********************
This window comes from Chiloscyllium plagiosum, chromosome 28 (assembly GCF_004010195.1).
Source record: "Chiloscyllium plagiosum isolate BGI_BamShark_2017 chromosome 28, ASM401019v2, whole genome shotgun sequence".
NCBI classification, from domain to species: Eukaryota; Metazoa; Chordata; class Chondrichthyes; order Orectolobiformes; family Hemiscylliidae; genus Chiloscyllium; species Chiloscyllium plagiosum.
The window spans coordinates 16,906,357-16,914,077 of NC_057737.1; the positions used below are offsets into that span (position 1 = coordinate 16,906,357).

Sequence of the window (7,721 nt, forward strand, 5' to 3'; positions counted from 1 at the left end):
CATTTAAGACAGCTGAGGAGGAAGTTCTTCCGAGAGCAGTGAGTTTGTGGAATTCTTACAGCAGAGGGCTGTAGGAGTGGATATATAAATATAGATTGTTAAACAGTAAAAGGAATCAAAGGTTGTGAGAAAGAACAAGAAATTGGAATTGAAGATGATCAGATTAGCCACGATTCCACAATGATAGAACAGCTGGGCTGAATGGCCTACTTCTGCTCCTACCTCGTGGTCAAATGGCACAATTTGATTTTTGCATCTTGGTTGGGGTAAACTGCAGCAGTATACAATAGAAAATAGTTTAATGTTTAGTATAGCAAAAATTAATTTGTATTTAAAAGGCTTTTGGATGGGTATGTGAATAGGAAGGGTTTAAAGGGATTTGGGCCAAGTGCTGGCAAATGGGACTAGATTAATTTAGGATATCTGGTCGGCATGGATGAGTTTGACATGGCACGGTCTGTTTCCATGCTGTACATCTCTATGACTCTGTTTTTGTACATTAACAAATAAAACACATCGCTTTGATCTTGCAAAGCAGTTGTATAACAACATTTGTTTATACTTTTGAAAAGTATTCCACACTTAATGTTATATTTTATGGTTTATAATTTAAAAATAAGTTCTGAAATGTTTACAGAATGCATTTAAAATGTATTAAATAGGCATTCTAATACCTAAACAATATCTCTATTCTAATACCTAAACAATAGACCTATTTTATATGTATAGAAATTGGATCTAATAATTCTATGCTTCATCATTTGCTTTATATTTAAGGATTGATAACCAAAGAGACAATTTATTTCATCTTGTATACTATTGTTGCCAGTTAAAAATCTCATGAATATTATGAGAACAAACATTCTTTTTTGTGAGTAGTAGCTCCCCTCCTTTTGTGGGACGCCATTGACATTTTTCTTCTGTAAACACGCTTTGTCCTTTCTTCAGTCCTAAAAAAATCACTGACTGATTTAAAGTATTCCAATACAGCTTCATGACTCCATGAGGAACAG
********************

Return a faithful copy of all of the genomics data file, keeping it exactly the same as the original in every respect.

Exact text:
This window comes from Chiloscyllium plagiosum, chromosome 28 (assembly GCF_004010195.1).
Source record: "Chiloscyllium plagiosum isolate BGI_BamShark_2017 chromosome 28, ASM401019v2, whole genome shotgun sequence".
NCBI classification, from domain to species: Eukaryota; Metazoa; Chordata; class Chondrichthyes; order Orectolobiformes; family Hemiscylliidae; genus Chiloscyllium; species Chiloscyllium plagiosum.
The window spans coordinates 16,906,357-16,914,077 of NC_057737.1; the positions used below are offsets into that span (position 1 = coordinate 16,906,357).

Sequence of the window (7,721 nt, forward strand, 5' to 3'; positions counted from 1 at the left end):
CATTTAAGACAGCTGAGGAGGAAGTTCTTCCGAGAGCAGTGAGTTTGTGGAATTCTTACAGCAGAGGGCTGTAGGAGTGGATATATAAATATAGATTGTTAAACAGTAAAAGGAATCAAAGGTTGTGAGAAAGAACAAGAAATTGGAATTGAAGATGATCAGATTAGCCACGATTCCACAATGATAGAACAGCTGGGCTGAATGGCCTACTTCTGCTCCTACCTCGTGGTCAAATGGCACAATTTGATTTTTGCATCTTGGTTGGGGTAAACTGCAGCAGTATACAATAGAAAATAGTTTAATGTTTAGTATAGCAAAAATTAATTTGTATTTAAAAGGCTTTTGGATGGGTATGTGAATAGGAAGGGTTTAAAGGGATTTGGGCCAAGTGCTGGCAAATGGGACTAGATTAATTTAGGATATCTGGTCGGCATGGATGAGTTTGACATGGCACGGTCTGTTTCCATGCTGTACATCTCTATGACTCTGTTTTTGTACATTAACAAATAAAACACATCGCTTTGATCTTGCAAAGCAGTTGTATAACAACATTTGTTTATACTTTTGAAAAGTATTCCACACTTAATGTTATATTTTATGGTTTATAATTTAAAAATAAGTTCTGAAATGTTTACAGAATGCATTTAAAATGTATTAAATAGGCATTCTAATACCTAAACAATATCTCTATTCTAATACCTAAACAATAGACCTATTTTATATGTATAGAAATTGGATCTAATAATTCTATGCTTCATCATTTGCTTTATATTTAAGGATTGATAACCAAAGAGACAATTTATTTCATCTTGTATACTATTGTTGCCAGTTAAAAATCTCATGAATATTATGAGAACAAACATTCTTTTTTGTGAGTAGTAGCTCCCCTCCTTTTGTGGGACGCCATTGACATTTTTCTTCTGTAAACACGCTTTGTCCTTTCTTCAGTCCTAAAAAAATCACTGACTGATTTAAAGTATTCCAATACAGCTTCATGACTCCATGAGGAACAG